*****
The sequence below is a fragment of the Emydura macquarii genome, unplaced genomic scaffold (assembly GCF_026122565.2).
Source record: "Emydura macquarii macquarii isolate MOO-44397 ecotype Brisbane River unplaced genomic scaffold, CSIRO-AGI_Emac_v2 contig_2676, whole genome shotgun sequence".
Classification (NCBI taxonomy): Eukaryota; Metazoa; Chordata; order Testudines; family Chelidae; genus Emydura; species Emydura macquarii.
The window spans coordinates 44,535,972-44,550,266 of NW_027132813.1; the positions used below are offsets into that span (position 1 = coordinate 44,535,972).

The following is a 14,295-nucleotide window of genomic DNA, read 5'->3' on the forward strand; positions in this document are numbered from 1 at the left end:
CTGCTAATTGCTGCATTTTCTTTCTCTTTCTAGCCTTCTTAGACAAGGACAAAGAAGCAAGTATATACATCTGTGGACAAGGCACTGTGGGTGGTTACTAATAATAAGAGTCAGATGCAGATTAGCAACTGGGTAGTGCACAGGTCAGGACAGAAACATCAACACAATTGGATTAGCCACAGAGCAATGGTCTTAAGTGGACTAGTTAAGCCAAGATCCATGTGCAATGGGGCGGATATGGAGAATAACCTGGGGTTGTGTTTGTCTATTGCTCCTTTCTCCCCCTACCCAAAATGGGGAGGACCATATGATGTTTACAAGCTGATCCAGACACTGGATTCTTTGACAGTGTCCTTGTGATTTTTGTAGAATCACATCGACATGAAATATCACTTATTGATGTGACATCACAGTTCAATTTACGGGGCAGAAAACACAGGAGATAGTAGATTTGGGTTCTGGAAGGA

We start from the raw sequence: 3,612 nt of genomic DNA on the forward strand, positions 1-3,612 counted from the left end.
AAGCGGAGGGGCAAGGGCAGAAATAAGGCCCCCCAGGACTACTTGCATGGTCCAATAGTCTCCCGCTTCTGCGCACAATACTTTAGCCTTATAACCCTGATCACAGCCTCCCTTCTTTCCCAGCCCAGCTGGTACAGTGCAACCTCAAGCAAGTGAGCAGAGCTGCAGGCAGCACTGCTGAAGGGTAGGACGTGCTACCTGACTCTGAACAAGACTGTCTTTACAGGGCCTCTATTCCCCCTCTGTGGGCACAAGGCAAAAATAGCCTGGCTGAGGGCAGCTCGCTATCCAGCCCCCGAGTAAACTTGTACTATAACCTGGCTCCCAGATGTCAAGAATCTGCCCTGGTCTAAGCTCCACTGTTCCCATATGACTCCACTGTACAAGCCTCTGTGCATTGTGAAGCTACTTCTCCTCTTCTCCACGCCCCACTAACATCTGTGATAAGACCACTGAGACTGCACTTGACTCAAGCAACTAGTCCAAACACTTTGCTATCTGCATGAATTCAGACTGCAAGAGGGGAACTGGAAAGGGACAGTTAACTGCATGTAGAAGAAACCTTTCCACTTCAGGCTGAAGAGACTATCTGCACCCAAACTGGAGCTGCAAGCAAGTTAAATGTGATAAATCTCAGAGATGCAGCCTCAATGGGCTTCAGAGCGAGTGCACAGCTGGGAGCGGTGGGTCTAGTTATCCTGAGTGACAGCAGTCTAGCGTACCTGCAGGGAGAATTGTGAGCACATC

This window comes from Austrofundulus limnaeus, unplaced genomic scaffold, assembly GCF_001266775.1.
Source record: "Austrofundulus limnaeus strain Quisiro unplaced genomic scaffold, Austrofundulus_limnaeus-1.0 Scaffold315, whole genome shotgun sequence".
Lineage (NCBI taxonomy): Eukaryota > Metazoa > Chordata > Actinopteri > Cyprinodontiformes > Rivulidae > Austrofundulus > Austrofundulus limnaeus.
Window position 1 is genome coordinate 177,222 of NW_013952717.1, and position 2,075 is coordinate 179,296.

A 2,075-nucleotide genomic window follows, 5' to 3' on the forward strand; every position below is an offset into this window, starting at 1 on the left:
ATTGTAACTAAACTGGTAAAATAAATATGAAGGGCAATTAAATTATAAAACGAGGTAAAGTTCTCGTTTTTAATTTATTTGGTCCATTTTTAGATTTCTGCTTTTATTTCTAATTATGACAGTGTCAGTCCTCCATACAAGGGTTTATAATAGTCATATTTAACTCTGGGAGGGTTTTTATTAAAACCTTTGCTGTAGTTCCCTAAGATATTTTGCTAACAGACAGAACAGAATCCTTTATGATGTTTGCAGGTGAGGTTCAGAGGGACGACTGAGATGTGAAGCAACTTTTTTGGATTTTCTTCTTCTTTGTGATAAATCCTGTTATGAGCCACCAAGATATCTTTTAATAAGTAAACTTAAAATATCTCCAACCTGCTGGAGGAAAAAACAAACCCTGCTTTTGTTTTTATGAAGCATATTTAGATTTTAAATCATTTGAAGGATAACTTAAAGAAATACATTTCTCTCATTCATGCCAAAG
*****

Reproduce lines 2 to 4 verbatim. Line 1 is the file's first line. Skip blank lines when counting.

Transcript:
Source record: "Emydura macquarii macquarii isolate MOO-44397 ecotype Brisbane River unplaced genomic scaffold, CSIRO-AGI_Emac_v2 contig_2676, whole genome shotgun sequence".
Classification (NCBI taxonomy): Eukaryota; Metazoa; Chordata; order Testudines; family Chelidae; genus Emydura; species Emydura macquarii.
The window spans coordinates 44,535,972-44,550,266 of NW_027132813.1; the positions used below are offsets into that span (position 1 = coordinate 44,535,972).